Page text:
Redlands Daily Facts from Redlands, California on February 11, 1964 · Page 12
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Redlands Daily Facts from Redlands, California · Page 12

Redlands, California
Issue Date:
Tuesday, February 11, 1964
Page 12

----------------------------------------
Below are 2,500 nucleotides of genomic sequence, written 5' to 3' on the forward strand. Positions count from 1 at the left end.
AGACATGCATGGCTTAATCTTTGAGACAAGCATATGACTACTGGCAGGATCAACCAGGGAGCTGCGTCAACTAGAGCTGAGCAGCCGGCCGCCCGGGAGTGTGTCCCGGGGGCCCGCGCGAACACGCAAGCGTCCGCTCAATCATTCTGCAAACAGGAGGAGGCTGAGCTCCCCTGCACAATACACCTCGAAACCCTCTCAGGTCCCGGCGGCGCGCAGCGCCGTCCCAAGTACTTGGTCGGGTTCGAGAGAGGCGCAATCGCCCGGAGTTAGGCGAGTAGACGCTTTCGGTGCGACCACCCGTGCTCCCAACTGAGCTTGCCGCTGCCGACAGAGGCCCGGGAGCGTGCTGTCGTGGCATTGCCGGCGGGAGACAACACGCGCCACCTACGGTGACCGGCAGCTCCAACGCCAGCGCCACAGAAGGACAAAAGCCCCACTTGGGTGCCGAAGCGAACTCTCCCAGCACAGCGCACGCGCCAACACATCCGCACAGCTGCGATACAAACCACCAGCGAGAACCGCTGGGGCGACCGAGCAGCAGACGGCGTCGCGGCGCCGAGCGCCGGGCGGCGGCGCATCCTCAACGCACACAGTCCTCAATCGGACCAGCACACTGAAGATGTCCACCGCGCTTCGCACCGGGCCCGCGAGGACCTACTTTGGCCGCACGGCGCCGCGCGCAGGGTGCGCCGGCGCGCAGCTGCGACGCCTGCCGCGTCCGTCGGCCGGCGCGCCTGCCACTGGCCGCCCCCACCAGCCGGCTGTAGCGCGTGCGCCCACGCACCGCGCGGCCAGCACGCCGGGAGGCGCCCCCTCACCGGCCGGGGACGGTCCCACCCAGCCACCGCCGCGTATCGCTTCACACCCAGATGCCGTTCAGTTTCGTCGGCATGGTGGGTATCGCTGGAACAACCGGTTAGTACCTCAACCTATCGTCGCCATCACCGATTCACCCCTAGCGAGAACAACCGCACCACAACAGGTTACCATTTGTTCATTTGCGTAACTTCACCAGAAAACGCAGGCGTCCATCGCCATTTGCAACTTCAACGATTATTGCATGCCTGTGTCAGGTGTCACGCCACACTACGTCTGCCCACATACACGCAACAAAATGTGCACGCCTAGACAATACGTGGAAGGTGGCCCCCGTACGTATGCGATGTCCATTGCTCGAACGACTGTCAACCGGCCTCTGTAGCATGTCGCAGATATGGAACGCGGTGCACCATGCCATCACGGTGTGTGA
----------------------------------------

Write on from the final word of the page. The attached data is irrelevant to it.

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Page 12 REDLANDS, CALIFORNIA FEBRUARY 11, 1964 Strangely, there is no malice for Mrs. Oswald Mrs. Harvey Lee Oswald is a sympathetic character in America today. People who feel sorry for her and her two children have donated 535,000. There has been no solicitation on her behalf. She has been able to speak a few words on television, thanking the American people and saying they have "very big hearts". Chief Justice Earl Warren has said that she has been a very cooperative witness before the presidential commission on the Assassination of John Kennedy. Nowhere do you hear people making derogatory remarks about her. They are able to separate her completely from her despicable husband. It is true that Mrs. Oswald has earned decent respect by comporting herself as well as possible in her ordeal as widow of an assassin of a President. She has not fallen into the common role of being unwilling and unable to believe the bitter truth about her husband, but concedes that the facts cannot be brushed away. This tells something not only about Marina Oswald but about America itself. A century ago another assassin killed another pi"esident. There was no tolerance for anyone who had anything to do with John Wilkes Booth after the shooting. When the actor escaped from Ford's theater he found a doctor to treat his own wounds. The physician was doing his duty in his profession and did not know that he was tending the murderer of Lincoln. Sentiment in that day was so strong that the doctor was sentenced to prison and served part of that term. It is possible that Americans, today, are more willing to be just and fair to the innocent, to restrain their first instinct to find guilt through relationship or association. If that is so, then there is that small fragment of solace for the death of President Kennedy. The new champs Today, students of human behavior, we find on stage Great Britain's gift to teen age America, the Beatles. As if dropped from Planet Jupiter they have made an all-at-once splash on this part of Planet Earth, being greeted by joyous squeals from the young, especially the female young. They are represented as singers, but if they are, then Elvis Presley is the superior of Enrico Caruso. They are said to strike with romance at the hearts of our girls, but a sample of their message is: "I wan'a hoi' your han', hoi' your han' "... repeated over, and over, and over again. They are silly looking creatures, human sheep dogs. Ringo's brains are unscrewed, permitting his eyes to roll aimlessly as he beats his drums. Why do the young clap their hands to this rock n' roll quartet and scream? Because these clever idiots have established themselves as the Olympic champions at driving grown ups wild. That's all it takes. Barometer of tension Austria hasn't been a monarchy since 1918, but its mint is producing more silver coins bearing the likeness of Queen Maria Theresa than at any time in history. The coins all bear the date of 1780, when they were first minted, and are not, strangely enough, Austrian money. The Maria Theresa Dollar is the standard currency in many parts of Africa and Asia. Production has risen steadily with the emergence of new nations. Its value is Sl.ll for newly minted coins. The Austrian mint, which.also sells a gold 1892 Francis Joseph I coin among others, is a sort of barometer of international tension. In times of crisis, such as an incident in Berlin or Cuba, there is a run on the mint by those seeking the solid security of gold and silver. The Newsreel The man at the next desk hears that playing a wind instrument can be a factor in emphysema- So, instead of cigarettes, he's giving up the tuba. Dick Burton and Liz Taylor are having a terrible time keeping their movements a secret. We wish they'd try a little harder. If, as some sociologists contend, the kids are running the country, we wish they'd set the grownups a little better example. The ideal in home decoration is when the house is fixed up O.K. to live in but not quite attractive enough to sell. The foreign tourist should have no difficulty as he travels along America's highways if he just remembers that the uglier things get the more important is the city he's approaching. Joe E. Lewis, who said he had been rich and he had been poor and rich is better might be given some sort of consulting role in the war on poverty. With a Grain Of Salt By Frank and Bill Moore By BILL MOORE MUNICH, Germany — Let it snow. Let it snow. Let it snow. Why come to Germany in the winter if the weather is going to be like that in Redlands. No snow and 48 degree temperature is not our idea of February in Europe. Munich looked drab under grey skies with not even a hint of the white stuff that makes winter so beautiful. So we reminded the weather man that we had put in an order for snow. He got the message. Next day a mild storm passed this way. The flakes began falling, a few, then more and more until finally a light cover of white brought winter back to Bavaria and all was well. It was no day for driving so we cancelled a rental car we had ordered and decided to tarry another day in the quiet comfort of the Hotel Bayerischer Hof and go to the opera. Tickets to the new Munich opera house are hard to come by. but the concierge at this hostelry managed to scare up a couple of seats in row 1. The opera house was destroyed by bombs in 1943. It took millions of marks and 20 years to restore it. the grand opening being celebrated November 1953. Since then the performances have been sold out every night. As opera starts in Munich at 7 p.m., we had an early supper at Schwarzwaldcr's where vintage wines arc sold by the glass and where the menu seems endless in its variety of offerings. We chose venison steaks with cream mushroom sauce, noodles plus apple sauce and cranberry sauce served in a large portion on a separate plate. The 1955 German red wine was excellent as was the turtle soup that preceded the entree. The air was crystal clear and cold as we walked briskly the three blocks to the opera. This was the way winter should be. Stimulating, exhilarating, but not cold enough to make your cars hurt. Munich's reborn state opera house has the traditional elegance plus the glisten of a span- dy new structure. The walls of the circular shaped auditorium arc done in a rose pink satin and the seats in velvet. White and gold arc used for the decorative trim and on cither side at the front arc classical marble columns. Five balconies surround the room, but there are only three tiers of boxes, one on cither side of Uie orchestra pit and one in the center at the back. The chandelier hanging in the center of the round ceiling certainly must be the masterpiece of the art in the modern world. When the conductor raised his baton for the overture of Verdi's "Don Carlos," virtually every one of the 2,000 seats in this magnificent theater was taken. Then came the real thrill. This opera house is perfection in the prime asset of any opera house — accoustics. Never have we heard music so perfectly. Every note seemed to have a full richness and the blending of the sounds from the 80 instruments of the orchestra was overwhelming in its beauty. When the curtain was drawn and the first singing began, we were surprised to hear the words in German. How incongruous. An opera by an Italian about a Spaniard sung in German. No place for an American. But music is a universal language all of its own and in our book the words are not essential. "Don Carlos" is not at the top of our opera list, but it had its moments of greatness and we joined with the Muncheners in many rounds of applause. At intermission we stepped to the counter and in our best German ordered zwei (two) glasses of champagne. "Thank you," the waitress replied in perfect English. They'll I t r 1 ." •\ I it .;vi -y- Rf BROADEN THE. SCOPE OF THE BAKER INQUIRY TO INCLUDE SENATORS Communists are testing, us and our president ; 4 ! i I t NOW WATCH PAPA TAKE SOME Redlands Yesterdays FIVE YEARS AGO Temperatures — Highest 53, lowest 46. School Trustees schedule special meeting Friday to consider specific ways of cutting costs in wake of tax election mandate. Wilbur II. S c h o w a 11 e r awarded citation as "Churchman of the Year" by the Redlands Council of Churches. Albert Maldonado. Ronald Garcia and Frank Lopez win Lincoln essay contest prizes, in that order. Coach Bob Chambers' Terrier wrestlers defeat San Bernardino for an undefeated season and the league title. TEN YEARS AGO Temperatures — Highest 73, lowest 36. W. O. Mulligan presented diamond pin for his 30 years of service with the Southern California Gas company. Dr. Louis Warren of the Lincoln Life Foundation pays tribute to Mary Todd Lincoln as feature of his address at Lincoln Day dinner. UR enrollment levels off at about 1065 fo second semester which is about the same as a year ago. FIFTEEN YEARS AGO Temperatures — Highest 60, lowest 40. Experiment with hormone injections to promote quicker recovery from frost and heavier yields to be undertaken on George Bulloch's orange grove in Mentonc. Magazine stand a the post office to be sponsored by Redlands Lions club as part of its help-the-blind program. Lincoln Shrine pilgrimage tomorrow expected to draw some 1500 Boy and Girl Scouts. do it every time, those G e r- mans. Just showing off their English. When "Don Carlos" finally came to its tragic ending, we took a last look at the grandeur of Munich 1964 and walked out into the bracing cold of the wintry night. An espresso shop nearby was filled with the German younger set and we stopped in for a cup of this thick, bitter brew. Then back to the Bayerischer Hof walking gingerly on the icy sidewalks, happy as happy can be. TELEVISION TUESDAY NIGHT 5:00— 7—Laramie 0—Engineer Bill 13—Thaxton's Hop 5:30— 5— Whirlybirds 11—Mickey Mouse Club 5:40— 4—Believe it or Not 5:43— 4. 13—News 6:00— 2. 7—News 5—You Asked For It 9—Sugarfoot 11—M Squad 13—Touche Turtle (C) 6:30— 4, 5. 11—News 13—Huckleberry Hound 7:00— 4—Seven Seas (C) —Leave it to Beaver 7-Battlelinc- 9—People are Funny 11—Cheyenne 13—Wonders of World <C> 7:30— 2—Ralph Story's L.A. 4—Mr. Novak 5—Addograms 7—Combat 0— Dobie Gillis 13—Wanderlust (C) 8:00— 2—Red Skelton 5—Lawman 9—Movie 11—Untouchables 13—Probe 8:30— 4—You Don't Say 5—Zane Grey 7—McHale's Navy 13—Expedition! 9:00— 2—Petticoat Junction 4—Richard Boone 5—Roller Skating 7—Greatest Show (C) 11—Wide Country 13—Hot Spots '63 (c) 9:30— 2—Jack Benny 13—Happy Wanderer (C) 9:45— 9—News 10:00— 2—Garry Moore 4—Telephone Hour (C) 7—Fugitive 9—Movie 11. 13—News 10:30—13—Country Music Time 11:00— 2, 4. 5, 7—News 11—Movie 13—Movie 11:15— 4—Johnny Carson (C) 11:30— 2—Movie 5—Steve Allen 7—Stagecoach West WEDNESDAY DAYTIME 9:00— 2—News 4—Say When 5—Romper Room 7—1 .Married Joan 9—King and Odie 11—Jack LaLanne 13—News 9.15— 9—Babysitter 13—Film Feature 9:25— 4—News 9:30— 2—1 Love Lucy 4—Word for Word (C) 7—Pamela Mason 11—Movie 10:00— 2—McCoys 4—Concentration 5—Restless Gun 9—Movie 10:30— 2—Pete and Gladys 4—Missing Links (C) 5—Yancy Derringer 7—Girl Talk 11:00— 2—Love of Life 4—First Impression (C) 5—Cheaters 7—Price Is Right 11—Jean Majors 13—Social Security in Action 11:15—13—Guidepost 11:25— 2—News 11:30— 2—Search for Tomorrow 4—Truth or Consequences 5—Peter Gunn 7—Object Is 9—Face of Lincoln 11—Philip Norman Time 13—Ann Sothern 11:45— 2—Guiding Light 11:55— 4—News 12:00— 2—Burns and Allen 4—Let's Make a Deal(C) 5—Thin Man 7—Seven Keys 9— Community of Condemned II—Lunch Brigade 13—Movie 12:25— 4—News 12:30— 2—As the World Turns 4—Doctors 5—TV Bingo 7—Father Knows Best 9—Mr. District Attorney 1:00— 2—Password 4—Loretta Young 5—Movie 7—Ernie Ford 3—Cartoonville 11—Movie 1:30— 2—House Party 4—You Don't Say! (C) 7—Mike Douglas 13—Robin Hood 1:45— 9—News 2:00— 2—To Tell the Truth 4—Match Game 9—Movie 13—Vagabond 2:25—2, 4—News 2:30— 2—Edge of Night 4—Make Room for Daddy 7—Day in Court 11—Movie 13—Ann Sothern 2:55— 7—News 3:00— 2—Secret Storm 4—Bachelor Father 7—General Hospital 13—Felix the Cat 3:30— 2—My Little Margie 4—Movie 7—Queen for a Day 3:50— 9—News 4:00— 2—Life of Riley 5—Just for Fun 7—Trailmaster 9—Mighty Hercules (C) 11—Superman 4:30— 2—Movie 11—Livin' It Up 4:45—13—Rocky and His Friends BERRY'S WORLD LIGHTER SIDE By DICK WEST Poodle Resistance Factor "Sometimes I wonder if there's something wrong with US . .. whenever we LIKE a show, it's discontinued!" WASHINGTON (UPI) — Several years ago the leading general practitioner in my home town announced that he was turning over his pediatric type practice to a young associate "You're fed up with kids, eh, doc?" someone asked. "I don't mind the kids," the doctor replied. "It's their damn mammas I can't stand." This is the way I feel about poodles. Although my PRF f Poodle Resistance Factor) probably is higher than average, I don't necessarily dislike them. All things being equal, a poodle is no more repugnant than any other dog. But behind every poodle there is a poodle owner. And that is too much of a handihap for any canine to overcome. Poodle owners may in all other respects be thoroughly admirable people. But where poodles are concerned, they are impossible. There is something about a poodle that makes a 'poodle owner behave like some kind of a nut. As evidence of what a poodle can do to a poodle owner, and vice versa, I draw your attention to a book entitled "Every Night, Josephine!" that is now in its fifth printing. Josephine is a poodle. The most pampered, petted poodle in all poodledom, I would judge. Compared to Josephine, King Farouk leads a dog's life. The entire book is a sort of poodle paean, with words and music by Jacqueline Susann, a New York television actress who apparently has devoted her life to making Josephine happy. All of this might give you, as it did me, the impression that Miss Susann is a bit odd. Oddly enough, she isn't. She and her husband, television producer Irving Mansfield, were here on a promotion trip this week and I spent a couple of hours in their company. She was perfectly rationed the entire time. Apart from poodles, she is an Bv WILLIAM S. WHITE WASHINGTON — The international Communist apparatus in this hemisphere has begun a scries of harsh probing operations designed to test both the strength and the poise of a new American President, Lyndon B. Johnson, and the maturity of the American people. An essentially trumped-up crisis in Panama has been followed by an outright phony crisis in Cuba, where Fidel Castro melodramatically cuts off the Cuban water supply to Guantanamo. our big naval base. The Panamanian affair had at least some faint local color of legitimacy, though not much. Panamanian political ambitions are deeply involved, and there is no better way to campaign for votes there than to seem to be anti-Yankee based on the crime of our troops in defending themselves on our own property — the Canal Zone — from howling mobs of attacking whipped-up super "patriots." The Castro Communists, to the best of Washington's knowledge, did not so much as start the trouble as immediately to move in to exploit it — and now to transfer it to Guantanamo. The Cuban business is. of course, glaringly and totally Communist both in origin and execution. Both episodes, however, in essential effect come to the same thing. The real purpose of each is not seriously to attempt to "throw out the Yankee oppressor" — that is, to oust us from the Panama Canal or Guantanamo. We Are Staying We are simply not going to be ousted from either; and everybody, including the Panamanians and the Castro Cubans, perfectly well know this. Nor are the 10,000 Americans on Guantanamo to be left for a moment without water, as President Johnson has already made plain. Adequate ways and means to assure this are already at hand. The real Communist purpose, instead, is to put the United States on the defensive before something called "world opinion" and somehow to maneuver to get these matters put before the United Nations. There, a powerful Soviet-Ncutralist-Afro- Asian bloc happily awaits the chance to give one of its famously objective judgments. This judgment, of course, would be that the United States was, naturally and inevitably, in the wrong. For we are a large — and a Western — power: case proved. Still it is entirely unlikely that the Communists can succeed in this optimum objective. Their fall-back purpose, therefore, is to try to provoke the United States into some ill-considered military action in Cuba on Panama which they could trumpet up as an instance of American "imperialism." Patience and Strength The central necessity for the President and the American people, therefore, is to maintain a delicate balance of both patience and strength; to hold at all cost to our vital national interests but not to be baited, out of anger and long frustration, into doing too much too soon. We cannot and need not rush into Cuba without f.irther ado with the Marines, as Sen. Barry Goldwater (R.. Ariz.) seemingly recommends. Nor can we simply submit to this international blackmail, as a great many home-grown pacifists are ceaselessly and shrilly proposing. The Marines or some comparable military force would undoubtedly go in, all right, if and when such an action should really become necessary to hold Guantanamo — a most unlikely eventuality. Moreover, the Panama Canal will be held, too, and that is that. The other extreme — some form of "negotiation" by which American interests would be thrown away — is not goin to happen, either. A firm, sensible furrow must be plowed here between the far right and the far left. And the public must help the President to hold the plow straight —not because he is a Democrat, not because his name is Johnson, but because, in this matter, he must be allowed to speak for all of the United States just as President Eisenhower was allowed to speak for all the United States in times of crisis. (Copyright, 1964, by United Feature Syndicate, Inc.) DOCTOR'S MA1LBAG Eighr guide-dog schools are located in nation By Dr. Wayne G. Brandstadt Q—Our former pastor is blind, and a group in the church want to raise some money to get him a seeing-eye dog. Please give us the address where these dogs are trained. A—There are at least eight guide dog schools in the United States: The Seeing Eye, Inc., Box 375, Morristown, N.J.. serves the United States and Canada. It is the oldest. Eye Dog Foundation, Box 815, Beaumont, Calif., serves the U. S. and Canada. Guide Dogs for the Blind, Box 1200. San Rafael. Calif., serves states west of the Mississippi River, Hawaii and northwest Canada. International Guiding Eyes, Inc., 5431 Denny Ave., North Hollywood, Calif., serve the U. S. and Canada. Leader Dogs for the Blind, 1039 S. Rochester Rd., Ro- Teletips TOP SHOW: — 10:00, Chan. 4. Telephone Hour. Robert Ryan hosts a musical almanac saluting Lincoln's Birthday and other February anniversaries. Stars are Joan Sutherland, Al Hirt, Suzanne Farrell, Patricia Neary, Conrad Ludlow and the Brothers Four. 7:30 — Chan. 4. Mr. Novak. "I'm on the Outside". A Mexican-American student accuses teacher Novak of prejudice. 8:00 — Chan. 2. Red Skelton. Douglas Fairbanks Jr. joins Red in a sketch, "Lives of a Bungle Lancer". In the silent spot, Red is a lonely grandfather celebrating his birthday. 8:30 — Chan. 7. McHale's Navy. "Urulu's Paradise West". Capt. Binghampton catches Gruber and Chief Urulu selling lots on a Navy-held island. attractive, intelligent, talented and witty young woman. I can only conclude that poodle owners have qualities, either of bodily chemistry or personality, that cause them to be unduly influenced by poodles, so that they fall under some kind of hypnotic spell. It might be a good idea if, before being allowed to buy a dog, everyone were required to undergo tests to determine if he or she is poodle prone. I intend to check into this as soon as possible. But first I've got to rush home and give my beagle a bubble bath. Chester, Mich., serves the U .S. and Canada. Guiding Eyes for the Blind, Inc., 11 W. 42nd St., New York 10036, N.Y., serves the U.S. Second Sight Guide Dog Foundation for the Blind, Inc., 71-11 Austin St., Forest Hills, N.Y., serves the U.S. Pilot Dogs, Inc., 625 W. Town St., Columbus 22, Ohio, serves the U.S. And of these agencies require that the applicant fill out a formal request which includes specific information about his general health supplied by his doctor, about his degree of blindness supplied by a qualified eye specialist and pertinent personal information. Q—Do changes in the moon adversely affect a person's mental state? A—It has long been thought that phases of the moon affected people in some mysterious way just as it was long thought that the world was flat. This belief about the moon is seen in the derivation of the word "lunatic" from the Latin "luna" (moon). Although some people still believe in such a relationship, there is no evidence for it. Q.—Can the frequent use of a sun lamp cause permanent damage to the skin? A—The sun lamp gives off ultraviolet irradiation and can produce the same damage to the skin as direct sunlight. Whether the damage is permanent (causes scarring) depends on the intensity and duration of the exposure. One Minute Pulpit For they all wanted to frighten us. thinking, Their hands will drop from the work, and * it will not be done. But now, O God, strengthen thou my hands.—Nehemiah 6:9. All growth depends upon activity. There is no development physically or intellectually with- . out effort, and effort means work. Work is not a curse; it is the prerogative of, intelligence, the only means to manhood, and the measure of civilization. —Calvin Coolidge. UNITY DEMONSTRATION AMMAN, Jordan (UPI)— King Hussein of Jordan, in a new demonstration of Arab unity, said Monday be soon will recognize the Yemen republican • regime and meet with U.AJt. President Gamal Abdel Nasser whenever necessary.